"They do not, as a rule. Zuko is an exception." Zemin leaned a little closer, lowering his voice conspiratorially. "And believe me, you are getting a better bargain than King Kuei. Zuko's sister Azula is being offered to him - she is your age, but Kuei is only twenty, so by the time Azula is old enough to marry the gap won't be so large - and I will tell you just between us that Azula is a spiteful, spoiled little brat who is far too like her father for anyone's peace of mind. She has set her maids' clothes on fire before now, merely for not giving her her own way! Zuko, fortunately, takes after his mother. A very gentle and honourable lady."
Katara frowned, trying to remember. "Her name was... Urza? Urzai? She killed the old Fire Lord because her husband said he'd kill her children if she didn't. We heard about that."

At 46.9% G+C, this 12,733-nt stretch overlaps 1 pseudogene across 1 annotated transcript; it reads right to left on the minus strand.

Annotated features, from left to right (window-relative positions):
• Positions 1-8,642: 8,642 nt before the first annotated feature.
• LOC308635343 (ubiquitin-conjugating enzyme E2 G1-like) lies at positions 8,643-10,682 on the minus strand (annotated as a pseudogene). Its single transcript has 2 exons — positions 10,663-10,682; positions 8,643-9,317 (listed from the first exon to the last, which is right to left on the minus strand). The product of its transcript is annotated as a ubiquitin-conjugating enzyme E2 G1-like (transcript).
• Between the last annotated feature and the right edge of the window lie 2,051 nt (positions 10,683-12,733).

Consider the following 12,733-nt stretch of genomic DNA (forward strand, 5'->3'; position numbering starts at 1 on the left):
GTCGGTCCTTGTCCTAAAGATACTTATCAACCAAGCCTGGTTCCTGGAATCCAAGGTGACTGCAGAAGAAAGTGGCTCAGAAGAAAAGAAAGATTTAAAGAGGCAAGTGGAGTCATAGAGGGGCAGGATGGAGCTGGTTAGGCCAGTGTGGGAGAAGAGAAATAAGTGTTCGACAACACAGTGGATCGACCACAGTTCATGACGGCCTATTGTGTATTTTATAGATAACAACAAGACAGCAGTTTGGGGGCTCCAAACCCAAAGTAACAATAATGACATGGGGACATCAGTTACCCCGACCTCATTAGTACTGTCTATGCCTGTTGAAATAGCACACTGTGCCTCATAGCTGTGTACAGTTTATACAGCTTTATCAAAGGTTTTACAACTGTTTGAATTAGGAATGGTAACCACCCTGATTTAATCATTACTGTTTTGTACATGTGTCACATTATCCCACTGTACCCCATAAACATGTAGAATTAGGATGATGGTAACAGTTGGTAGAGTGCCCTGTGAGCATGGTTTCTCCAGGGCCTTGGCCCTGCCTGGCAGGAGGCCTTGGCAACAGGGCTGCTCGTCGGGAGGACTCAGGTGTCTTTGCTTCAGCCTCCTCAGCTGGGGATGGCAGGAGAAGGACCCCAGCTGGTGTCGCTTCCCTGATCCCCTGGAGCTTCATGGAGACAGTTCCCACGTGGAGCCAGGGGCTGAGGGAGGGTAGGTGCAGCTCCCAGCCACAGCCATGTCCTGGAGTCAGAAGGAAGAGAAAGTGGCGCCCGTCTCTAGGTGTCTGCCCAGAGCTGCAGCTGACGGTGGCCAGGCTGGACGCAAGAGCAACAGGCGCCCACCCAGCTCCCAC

Zemin nodded. "The Lady Ursa. Yes, she did."
"And you would have my daughter wed the son of a man who committed patricide and used his wife as the weapon?" Hakoda protested.
"I would have Zuko somewhere safer than the capital," Zemin almost snapped. "There are many who would use the boy as a figurehead to rebellion or worse."
"And you think he will be safer in a village that has lost three-quarters of its people to his?" Bato asked, his voice sour. His wife had been taken away years ago, when Katara was still toddling.
"I think he would be safer in a den of platypus-bears," Zemin said, sounding positively cross. "And I trust, sir, that the honourable people of the Southern Water Tribe would not punish a boy who was not eleven years old when the war ended for the actions of his elders!"
"I trust we will not have the chance!" Bato's fists clenched. "Hakoda, you cannot allow this!"
There was a lot of arguing after that, but Katara wouldn't listen. She knew what would happen if she didn't go through with it, and she wasn't going to allow that. And as she patiently reminded her father - and Hakoda at last had to agree - he really had no right to stop her. If she wanted to marry a prince of the Fire Nation, or a merchant from the Earth Kingdom, or a wandering nomad with flowers in his hair, then she could do so. She wasn't her father's property, but her own.